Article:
Brussels and Berlin, 6 October 2011 (ITUC OnLine): On the eve of the fourth World Day for Decent Work, during a joint international event organised by the Friedrich Ebert Stiftung (FES) and the German Confederation of Trade Union’s youth organisation (DGB Jugend) in Berlin, more than 70 young trade unionists from around the world are debating how to promote decent work for young people now that the economic and financial crisis is rising in its second wave.
The situation for young workers is worsening. Jobs are no longer a guarantee for the livelihood of the future generations. Precarious work has become a reality for large numbers of young workers, which does not permit them to live in dignity. New forms of exploitation are the everyday reality of young workers who ultimately experience nothing but part-time work, home-working, temporary work, etc. More than 150 million young people in developing countries are considered as working poor.
Since the economic and financial crisis has started, global unemployment figures have increased by more than 20 million people. Young people were among the first to experience the effects of the crisis. They are usually the first to be laid off by companies, as they are the workers with the least seniority. According to the International Labour Organisation, more than 80 million young people are currently unemployed.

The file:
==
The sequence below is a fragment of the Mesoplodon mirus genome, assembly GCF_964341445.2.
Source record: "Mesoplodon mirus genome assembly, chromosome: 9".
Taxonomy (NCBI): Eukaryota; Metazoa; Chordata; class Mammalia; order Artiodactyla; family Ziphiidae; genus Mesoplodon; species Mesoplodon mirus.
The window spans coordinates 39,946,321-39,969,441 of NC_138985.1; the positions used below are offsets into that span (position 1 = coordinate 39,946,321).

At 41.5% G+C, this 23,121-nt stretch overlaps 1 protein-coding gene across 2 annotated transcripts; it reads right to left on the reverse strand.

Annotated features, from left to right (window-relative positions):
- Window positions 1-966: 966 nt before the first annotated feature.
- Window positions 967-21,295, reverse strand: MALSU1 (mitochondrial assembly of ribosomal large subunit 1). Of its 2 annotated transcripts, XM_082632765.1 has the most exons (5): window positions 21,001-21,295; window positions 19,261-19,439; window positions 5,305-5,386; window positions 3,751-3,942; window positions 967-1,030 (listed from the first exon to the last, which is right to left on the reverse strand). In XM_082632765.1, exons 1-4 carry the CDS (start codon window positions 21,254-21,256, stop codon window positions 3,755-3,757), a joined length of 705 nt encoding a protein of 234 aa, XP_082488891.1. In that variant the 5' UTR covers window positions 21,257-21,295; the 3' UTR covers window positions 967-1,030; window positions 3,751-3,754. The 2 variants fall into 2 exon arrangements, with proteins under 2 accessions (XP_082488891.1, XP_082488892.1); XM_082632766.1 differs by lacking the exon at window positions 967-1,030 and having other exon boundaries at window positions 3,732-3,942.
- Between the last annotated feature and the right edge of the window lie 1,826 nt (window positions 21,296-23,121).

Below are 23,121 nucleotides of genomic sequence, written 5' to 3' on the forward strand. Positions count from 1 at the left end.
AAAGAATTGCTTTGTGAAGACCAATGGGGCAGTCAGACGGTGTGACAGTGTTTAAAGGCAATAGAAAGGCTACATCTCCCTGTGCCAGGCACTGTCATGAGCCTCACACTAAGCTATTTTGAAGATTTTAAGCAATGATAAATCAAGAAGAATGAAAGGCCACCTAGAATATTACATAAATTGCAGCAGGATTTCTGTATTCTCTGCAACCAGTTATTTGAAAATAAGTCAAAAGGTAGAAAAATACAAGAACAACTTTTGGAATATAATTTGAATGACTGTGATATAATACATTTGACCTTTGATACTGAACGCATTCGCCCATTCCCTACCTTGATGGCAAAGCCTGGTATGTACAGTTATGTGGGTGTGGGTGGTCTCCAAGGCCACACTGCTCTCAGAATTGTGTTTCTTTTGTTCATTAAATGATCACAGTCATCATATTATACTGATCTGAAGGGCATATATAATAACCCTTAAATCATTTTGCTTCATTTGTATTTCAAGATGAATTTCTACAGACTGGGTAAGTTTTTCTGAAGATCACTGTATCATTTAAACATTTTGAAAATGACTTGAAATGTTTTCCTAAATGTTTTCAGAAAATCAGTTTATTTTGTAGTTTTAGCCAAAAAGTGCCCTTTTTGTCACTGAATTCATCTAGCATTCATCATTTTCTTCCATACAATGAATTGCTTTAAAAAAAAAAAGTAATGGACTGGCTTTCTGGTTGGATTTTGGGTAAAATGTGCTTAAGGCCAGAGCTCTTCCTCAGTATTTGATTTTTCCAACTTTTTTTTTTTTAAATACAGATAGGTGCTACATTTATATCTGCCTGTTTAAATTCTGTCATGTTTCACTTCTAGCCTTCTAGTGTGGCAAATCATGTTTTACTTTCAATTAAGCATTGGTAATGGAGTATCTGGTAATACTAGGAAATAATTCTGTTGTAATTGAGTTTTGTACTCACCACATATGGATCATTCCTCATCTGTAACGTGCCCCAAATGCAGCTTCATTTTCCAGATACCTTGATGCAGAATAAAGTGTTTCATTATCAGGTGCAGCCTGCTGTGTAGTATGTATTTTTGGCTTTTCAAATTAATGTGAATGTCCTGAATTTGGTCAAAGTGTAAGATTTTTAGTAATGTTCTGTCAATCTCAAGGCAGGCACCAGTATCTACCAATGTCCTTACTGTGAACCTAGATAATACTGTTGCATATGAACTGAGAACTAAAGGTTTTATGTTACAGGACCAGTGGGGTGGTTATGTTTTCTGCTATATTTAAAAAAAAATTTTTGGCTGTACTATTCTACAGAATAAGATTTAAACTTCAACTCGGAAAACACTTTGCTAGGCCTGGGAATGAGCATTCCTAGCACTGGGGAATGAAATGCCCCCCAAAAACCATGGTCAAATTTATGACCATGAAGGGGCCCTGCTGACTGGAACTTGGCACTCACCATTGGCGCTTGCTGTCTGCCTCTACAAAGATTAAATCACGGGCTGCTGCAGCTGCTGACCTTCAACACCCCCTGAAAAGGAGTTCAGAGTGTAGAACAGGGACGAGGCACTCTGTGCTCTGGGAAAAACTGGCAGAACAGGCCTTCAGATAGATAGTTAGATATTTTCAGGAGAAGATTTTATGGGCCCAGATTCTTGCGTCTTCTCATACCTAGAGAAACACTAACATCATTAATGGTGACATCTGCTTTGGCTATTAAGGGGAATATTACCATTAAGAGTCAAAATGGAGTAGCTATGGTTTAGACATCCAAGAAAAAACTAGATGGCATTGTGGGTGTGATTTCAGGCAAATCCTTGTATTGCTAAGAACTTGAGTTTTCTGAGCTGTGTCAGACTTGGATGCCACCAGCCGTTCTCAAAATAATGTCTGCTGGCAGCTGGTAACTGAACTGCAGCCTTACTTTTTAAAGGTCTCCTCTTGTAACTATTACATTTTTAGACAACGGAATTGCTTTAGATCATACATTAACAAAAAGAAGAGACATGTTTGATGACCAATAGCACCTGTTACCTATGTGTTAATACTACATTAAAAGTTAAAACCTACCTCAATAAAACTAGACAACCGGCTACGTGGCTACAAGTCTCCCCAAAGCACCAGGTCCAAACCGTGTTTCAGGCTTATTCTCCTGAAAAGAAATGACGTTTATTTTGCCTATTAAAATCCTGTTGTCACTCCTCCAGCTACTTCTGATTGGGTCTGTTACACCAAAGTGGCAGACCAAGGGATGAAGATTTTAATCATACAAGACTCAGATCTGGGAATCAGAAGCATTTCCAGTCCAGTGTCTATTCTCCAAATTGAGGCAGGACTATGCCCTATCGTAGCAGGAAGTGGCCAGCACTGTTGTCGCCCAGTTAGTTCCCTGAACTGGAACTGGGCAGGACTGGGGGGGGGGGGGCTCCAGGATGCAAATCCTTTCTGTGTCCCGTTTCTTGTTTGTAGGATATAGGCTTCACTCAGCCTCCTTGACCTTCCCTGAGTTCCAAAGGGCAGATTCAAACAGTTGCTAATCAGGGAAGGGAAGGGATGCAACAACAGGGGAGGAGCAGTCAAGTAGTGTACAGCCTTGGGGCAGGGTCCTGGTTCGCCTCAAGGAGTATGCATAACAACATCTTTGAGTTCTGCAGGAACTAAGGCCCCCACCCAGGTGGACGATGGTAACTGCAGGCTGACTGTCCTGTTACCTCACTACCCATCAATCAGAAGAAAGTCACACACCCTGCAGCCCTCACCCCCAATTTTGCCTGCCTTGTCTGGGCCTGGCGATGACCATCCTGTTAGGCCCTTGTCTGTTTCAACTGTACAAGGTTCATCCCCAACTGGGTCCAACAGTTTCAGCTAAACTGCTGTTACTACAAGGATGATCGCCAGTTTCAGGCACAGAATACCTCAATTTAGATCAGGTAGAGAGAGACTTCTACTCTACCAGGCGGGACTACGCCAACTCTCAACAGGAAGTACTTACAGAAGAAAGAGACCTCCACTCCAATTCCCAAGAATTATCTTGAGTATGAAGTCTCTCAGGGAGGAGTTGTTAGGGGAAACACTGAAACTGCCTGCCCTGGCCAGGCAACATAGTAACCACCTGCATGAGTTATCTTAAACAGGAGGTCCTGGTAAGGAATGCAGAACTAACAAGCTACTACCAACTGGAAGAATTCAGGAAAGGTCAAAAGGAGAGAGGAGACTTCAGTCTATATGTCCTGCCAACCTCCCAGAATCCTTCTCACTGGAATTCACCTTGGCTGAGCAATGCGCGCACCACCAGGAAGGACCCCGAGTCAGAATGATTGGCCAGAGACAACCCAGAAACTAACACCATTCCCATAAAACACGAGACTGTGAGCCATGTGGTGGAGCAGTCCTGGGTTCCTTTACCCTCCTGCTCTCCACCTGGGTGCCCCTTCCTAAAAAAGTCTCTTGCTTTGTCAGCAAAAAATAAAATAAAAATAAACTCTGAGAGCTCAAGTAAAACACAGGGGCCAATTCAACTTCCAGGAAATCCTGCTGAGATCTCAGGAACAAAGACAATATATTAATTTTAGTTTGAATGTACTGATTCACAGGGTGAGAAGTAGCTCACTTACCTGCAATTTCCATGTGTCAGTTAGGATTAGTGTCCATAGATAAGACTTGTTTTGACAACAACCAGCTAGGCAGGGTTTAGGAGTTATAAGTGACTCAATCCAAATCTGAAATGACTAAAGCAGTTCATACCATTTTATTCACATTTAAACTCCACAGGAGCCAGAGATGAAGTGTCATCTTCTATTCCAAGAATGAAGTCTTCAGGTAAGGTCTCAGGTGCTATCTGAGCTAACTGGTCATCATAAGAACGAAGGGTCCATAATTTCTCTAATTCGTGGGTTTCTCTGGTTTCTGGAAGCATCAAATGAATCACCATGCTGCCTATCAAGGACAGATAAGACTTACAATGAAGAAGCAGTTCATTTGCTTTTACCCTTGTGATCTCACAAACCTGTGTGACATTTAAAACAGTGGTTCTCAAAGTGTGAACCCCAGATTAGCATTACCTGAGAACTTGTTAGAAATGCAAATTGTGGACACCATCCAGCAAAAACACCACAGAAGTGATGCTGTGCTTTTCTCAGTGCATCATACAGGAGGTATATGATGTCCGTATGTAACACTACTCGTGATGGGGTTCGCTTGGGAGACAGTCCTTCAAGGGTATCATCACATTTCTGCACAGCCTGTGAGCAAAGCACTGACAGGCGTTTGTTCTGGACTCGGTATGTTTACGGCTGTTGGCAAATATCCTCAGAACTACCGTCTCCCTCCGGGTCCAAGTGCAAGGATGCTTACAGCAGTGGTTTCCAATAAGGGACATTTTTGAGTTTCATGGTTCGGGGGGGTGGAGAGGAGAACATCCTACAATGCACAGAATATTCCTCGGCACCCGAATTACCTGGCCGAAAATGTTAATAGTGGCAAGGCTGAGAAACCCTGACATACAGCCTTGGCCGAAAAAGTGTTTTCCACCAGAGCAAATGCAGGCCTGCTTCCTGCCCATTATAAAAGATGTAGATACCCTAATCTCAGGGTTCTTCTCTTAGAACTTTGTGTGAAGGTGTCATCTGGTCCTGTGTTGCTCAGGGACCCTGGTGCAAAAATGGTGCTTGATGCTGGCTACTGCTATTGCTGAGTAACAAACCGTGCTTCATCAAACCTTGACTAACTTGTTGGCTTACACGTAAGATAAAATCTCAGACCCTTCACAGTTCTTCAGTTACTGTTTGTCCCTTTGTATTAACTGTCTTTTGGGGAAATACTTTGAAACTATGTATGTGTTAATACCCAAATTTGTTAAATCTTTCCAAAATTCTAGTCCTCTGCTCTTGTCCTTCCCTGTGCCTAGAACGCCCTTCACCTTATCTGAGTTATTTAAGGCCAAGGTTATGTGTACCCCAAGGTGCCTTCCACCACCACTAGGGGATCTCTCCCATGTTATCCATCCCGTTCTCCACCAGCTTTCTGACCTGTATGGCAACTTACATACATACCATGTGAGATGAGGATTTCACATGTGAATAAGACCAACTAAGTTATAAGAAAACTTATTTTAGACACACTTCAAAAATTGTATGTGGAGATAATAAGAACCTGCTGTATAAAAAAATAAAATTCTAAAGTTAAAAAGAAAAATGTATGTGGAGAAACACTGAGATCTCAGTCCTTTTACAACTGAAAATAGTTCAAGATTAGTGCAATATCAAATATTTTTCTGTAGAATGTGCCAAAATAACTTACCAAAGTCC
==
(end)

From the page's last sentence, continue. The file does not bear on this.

“Millions of young people are now out of work and many more are trapped in short-term, low-paid jobs, or in the informal economy. An entire generation of young people is being left behind, and the consequences of this for society will be severe. Governments have to act urgently to get job-creation moving, by maintaining economic stimulus where it is needed rather than by cutting public expenditure,” said ITUC General Secretary Sharan Burrow.
During their two days’ meeting, young trade unionists are exploring how to mobilise and voice their interest on global issues such as youth employment, sustainable development, and trade union renewal. Young trade union representatives in Berlin are urging governments to take all the necessary measures to improve the access of young people to decent jobs and quality education and training.
The ITUC represents 175 million workers in 305 affiliated national organisations from 151 countries and territories.
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